Last time I looked, the H-1B, L-1, etc. were non-immigrant guest worker visas.
Visas specifically used by companies to break the back of the American workers just like scabs were used a generation ago to break the unions back.
Americans, born and raised in America, go without jobs to provide for their families while the government hides behind a U-3 number that does not count those whose unemployment benefits have expired and have not found work.
The labor force participation rate amplifies what I am saying.
My own chart that I developed by dividing the total nonfarm payroll numbers by the population shows similar results.
Yet the New York Times does little to tell the story of the Americans whose future has been destroyed by this massive tidal wave of non-immigrant guest worker visas bought by companies wanting to deny American citizens the opportunity to be all that they can be.
Nor do they tell the stories of the companies sending their jobs to other countries which also denies the American Citizen the opportunity to compete for these jobs so that they can be all that they are capable of becoming given the opportunity.
One of them, the “Buy American, Hire American” order, singles out the H-1B visa program. Hailed by proponents as vital to American innovation, H-1Bs also have been derided as a way to displace United States workers with cheaper foreign labor; in one highly publicized case, some Disney employees were told to train their foreign replacements if they wanted severance payments.
Each year, 85,000 H-1Bs, which are valid for three to six years, are available to companies, according to a ceiling set by Congress. Demand far outstrips supply when the economy is healthy, prompting the government to hold a lottery.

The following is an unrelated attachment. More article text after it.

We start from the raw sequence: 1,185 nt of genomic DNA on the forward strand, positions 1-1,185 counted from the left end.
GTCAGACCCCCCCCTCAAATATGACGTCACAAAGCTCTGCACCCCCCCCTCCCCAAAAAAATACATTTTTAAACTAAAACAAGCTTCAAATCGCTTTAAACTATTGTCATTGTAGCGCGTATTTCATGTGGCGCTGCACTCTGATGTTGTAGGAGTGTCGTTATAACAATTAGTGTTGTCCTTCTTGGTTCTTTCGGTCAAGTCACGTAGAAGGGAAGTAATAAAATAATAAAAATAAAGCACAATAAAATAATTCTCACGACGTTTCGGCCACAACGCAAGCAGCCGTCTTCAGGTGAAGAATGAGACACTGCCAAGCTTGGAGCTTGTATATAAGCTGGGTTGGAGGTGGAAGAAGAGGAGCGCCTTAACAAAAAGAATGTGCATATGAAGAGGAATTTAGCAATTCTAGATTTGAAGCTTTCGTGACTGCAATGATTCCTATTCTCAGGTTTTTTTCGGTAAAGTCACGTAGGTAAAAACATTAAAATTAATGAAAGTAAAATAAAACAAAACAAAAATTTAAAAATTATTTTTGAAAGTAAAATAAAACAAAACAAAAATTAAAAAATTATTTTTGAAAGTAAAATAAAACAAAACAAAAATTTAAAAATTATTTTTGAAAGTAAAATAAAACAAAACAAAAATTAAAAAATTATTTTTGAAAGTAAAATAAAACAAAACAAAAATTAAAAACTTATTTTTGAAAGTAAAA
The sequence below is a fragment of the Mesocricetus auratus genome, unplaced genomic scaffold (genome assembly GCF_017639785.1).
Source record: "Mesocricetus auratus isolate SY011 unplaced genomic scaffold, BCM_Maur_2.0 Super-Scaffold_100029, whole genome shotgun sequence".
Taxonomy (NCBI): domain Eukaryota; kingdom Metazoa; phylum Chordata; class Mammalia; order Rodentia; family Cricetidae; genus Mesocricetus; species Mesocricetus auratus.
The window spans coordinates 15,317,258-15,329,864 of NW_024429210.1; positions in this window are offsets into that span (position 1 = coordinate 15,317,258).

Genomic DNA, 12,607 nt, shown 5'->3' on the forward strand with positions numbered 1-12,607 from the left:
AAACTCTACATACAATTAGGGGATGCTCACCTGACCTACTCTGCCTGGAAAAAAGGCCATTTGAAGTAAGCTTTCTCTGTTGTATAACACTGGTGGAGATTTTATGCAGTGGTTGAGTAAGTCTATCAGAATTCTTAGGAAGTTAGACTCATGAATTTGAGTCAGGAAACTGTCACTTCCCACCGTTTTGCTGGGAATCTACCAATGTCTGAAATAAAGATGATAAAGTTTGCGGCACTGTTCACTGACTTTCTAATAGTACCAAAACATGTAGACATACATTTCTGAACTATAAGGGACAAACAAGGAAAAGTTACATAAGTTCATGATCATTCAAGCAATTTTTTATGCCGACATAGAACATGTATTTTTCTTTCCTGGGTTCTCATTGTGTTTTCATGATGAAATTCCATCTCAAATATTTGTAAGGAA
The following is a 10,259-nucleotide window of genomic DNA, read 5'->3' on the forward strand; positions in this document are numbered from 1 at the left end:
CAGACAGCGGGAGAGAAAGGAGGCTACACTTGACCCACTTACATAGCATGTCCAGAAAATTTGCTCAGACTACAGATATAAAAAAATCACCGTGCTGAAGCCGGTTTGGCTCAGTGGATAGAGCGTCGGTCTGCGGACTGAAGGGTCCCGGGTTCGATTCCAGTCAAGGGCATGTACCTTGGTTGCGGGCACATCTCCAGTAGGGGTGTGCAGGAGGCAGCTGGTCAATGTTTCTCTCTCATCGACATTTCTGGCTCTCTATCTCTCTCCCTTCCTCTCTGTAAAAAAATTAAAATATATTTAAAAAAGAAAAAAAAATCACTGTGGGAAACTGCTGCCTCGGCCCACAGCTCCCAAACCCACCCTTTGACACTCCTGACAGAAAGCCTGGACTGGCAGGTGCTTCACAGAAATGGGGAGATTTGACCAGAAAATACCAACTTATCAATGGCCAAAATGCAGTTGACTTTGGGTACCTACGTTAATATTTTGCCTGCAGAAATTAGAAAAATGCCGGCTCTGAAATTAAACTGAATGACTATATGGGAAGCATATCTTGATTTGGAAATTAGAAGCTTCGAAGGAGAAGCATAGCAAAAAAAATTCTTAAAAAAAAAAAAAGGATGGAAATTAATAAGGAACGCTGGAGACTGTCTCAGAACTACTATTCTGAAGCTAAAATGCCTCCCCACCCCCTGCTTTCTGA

But now even applicants lucky enough to be chosen are drawing more scrutiny.
Officials are asking for extra details about applicants’ education and work history, the position to be filled and the employer, requiring the company to amass many additional documents, which can postpone a decision by several months.
For H-1Bs, the number of such “requests for evidence” from January to August this year jumped 44 percent compared with the same period last year, according to the most recent data from United States Citizenship and Immigration Services.
So far, the government is still greenlighting most H-1B applications that survive the lottery, but the approval rate is inching down.
For the first two months of this fiscal year, October and November, 86 percent and 82 percent of H-1B applications were approved. That compares with 93 percent and 92 percent for the same months last year. The data does not reflect companies that give up after receiving requests for more evidence.
Once a company has spent thousands of dollars in attorney fees to petition for a worker, “there is huge discouragement after an R.F.E. is issued,” said Roxanne Levine, an immigration attorney in New York, “because of the massive extra time, effort and money required to respond.”